In the meantime, Trump is using the intensifying capitalist competition and war threats with China to turn attention away from the deep crises at home and globally. Both the U.S. and China are instrumentalizing the pandemic to increase state security and authoritarian rule. In China, the state silenced frontline healthcare workers who warned about the rise of the coronavirus epidemic in December 2019. China is also where Africans have faced intense racism during the pandemic. In the U.S., the Trump administration denied the seriousness of the pandemic and then refused to coordinate the effort to stop the disease’s spread and to provide testing, safety, protective equipment for workers on the frontlines and basic needs and healthcare for the population. This has resulted in a catastrophe with more than 100,000 people having died from Covid-19 in the U.S. up to now. The U.S. accounts for only 4% of the global population and 30% of the Covid-19 deaths, putting it ahead of any country. To conceal their incompetence in addressing the pandemic, both the U.S. and China are accusing each other of negligence and corruption and each is using disinformation to promote lies, claiming that the coronavirus was made in a lab to wreck havoc on the other.
Although street protests without a genuine alternative to this inhuman capitalist racist sexist system are not enough on their own to overcome this ominous reality, it is very inspiring to see that youth and dispossessed communities around the world, through their creative and tech-savvy struggles, are building networks of solidarity across national borders. The U.S. protests against the murder of Floyd, Arbery and Taylor and more generally against state violence, represent a new hope for people around the world.
Juliana Goes, a Brazilian activist, draws comparisons between the systematic murder of Blacks by US police and the killing of Afro-Brazilians by Brazilian police. She writes: “In recent days, resistance by Black people has taken different forms. In Brazil, more than 800 organizations, brought together by the Black Coalition for Rights, protested the death of João Pedro, a fourteen-year old Black teen who was killed in his home’s living room when the police came in, shot him and disappeared with him.“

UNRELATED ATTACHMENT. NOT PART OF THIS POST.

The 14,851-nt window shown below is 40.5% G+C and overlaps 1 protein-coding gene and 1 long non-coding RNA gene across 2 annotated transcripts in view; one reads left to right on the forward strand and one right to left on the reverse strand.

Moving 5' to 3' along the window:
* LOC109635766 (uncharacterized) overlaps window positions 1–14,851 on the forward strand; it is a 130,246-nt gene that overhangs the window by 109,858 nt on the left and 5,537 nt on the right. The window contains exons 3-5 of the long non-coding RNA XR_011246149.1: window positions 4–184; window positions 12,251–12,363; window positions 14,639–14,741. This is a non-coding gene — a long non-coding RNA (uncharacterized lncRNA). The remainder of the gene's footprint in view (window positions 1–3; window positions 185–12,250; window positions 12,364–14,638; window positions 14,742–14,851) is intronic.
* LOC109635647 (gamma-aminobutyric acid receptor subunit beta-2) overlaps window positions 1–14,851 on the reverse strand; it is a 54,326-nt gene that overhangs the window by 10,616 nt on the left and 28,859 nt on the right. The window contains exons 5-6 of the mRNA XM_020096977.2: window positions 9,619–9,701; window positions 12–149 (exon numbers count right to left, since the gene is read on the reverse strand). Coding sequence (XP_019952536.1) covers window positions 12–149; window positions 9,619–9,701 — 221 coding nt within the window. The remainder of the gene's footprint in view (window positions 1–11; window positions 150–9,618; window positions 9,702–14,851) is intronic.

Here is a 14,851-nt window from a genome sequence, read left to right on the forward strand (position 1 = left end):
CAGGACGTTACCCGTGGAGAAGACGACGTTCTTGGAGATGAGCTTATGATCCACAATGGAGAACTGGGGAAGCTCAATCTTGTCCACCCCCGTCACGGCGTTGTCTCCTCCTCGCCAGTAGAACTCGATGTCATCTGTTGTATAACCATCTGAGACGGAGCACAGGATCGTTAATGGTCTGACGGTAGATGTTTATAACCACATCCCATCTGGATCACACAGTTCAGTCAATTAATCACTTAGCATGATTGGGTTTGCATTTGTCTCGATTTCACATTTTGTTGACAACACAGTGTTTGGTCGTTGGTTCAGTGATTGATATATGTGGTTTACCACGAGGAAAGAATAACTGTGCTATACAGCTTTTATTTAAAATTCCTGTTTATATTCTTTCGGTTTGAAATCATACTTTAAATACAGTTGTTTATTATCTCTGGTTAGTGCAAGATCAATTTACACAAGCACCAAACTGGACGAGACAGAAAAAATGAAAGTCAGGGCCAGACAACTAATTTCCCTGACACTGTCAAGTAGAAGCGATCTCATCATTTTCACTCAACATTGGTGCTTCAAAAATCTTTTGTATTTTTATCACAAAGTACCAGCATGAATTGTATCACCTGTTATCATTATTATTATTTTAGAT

There are long lasting relationships between the U.S. and Brazilian Afro-descendant communities which the recent protests in both countries will hopefully further consolidate.
Many Iranian activists inside Iran are also following the protests in the U.S. closely. The writers of Sarkhat, a progressive underground Telegram station, draw connections between the murder of George Floyd and the Iranian police murder of poor and dispossessed women or Afghan refugees or the Iranian state’s brutal repression of a popular uprising in November 2019. Many youth oppose the Iranian government’s repression, and also oppose Trump, U.S. imperialism, capitalism and white supremacy.
It is in the spirit of bringing these and other global struggles together and developing their revolutionary potential that the Global Prison Abolitionist Coalition was formed.
This coalition brings together the expertise and knowledge of socialist and abolitionist groups and individuals who struggle against racism, police brutality, state violence and the carceral system in different regions and joins that effort with a dialogue on alternatives to capitalism, racism, sexism, heterosexism and all forms of dehumanization.
We invite individuals and organizations who are interested in participating in this effort to read our statement of purpose and contact us.
[For international news and analysis from working-class and socialist points of view, read No Borders News.]
Categories: Middle East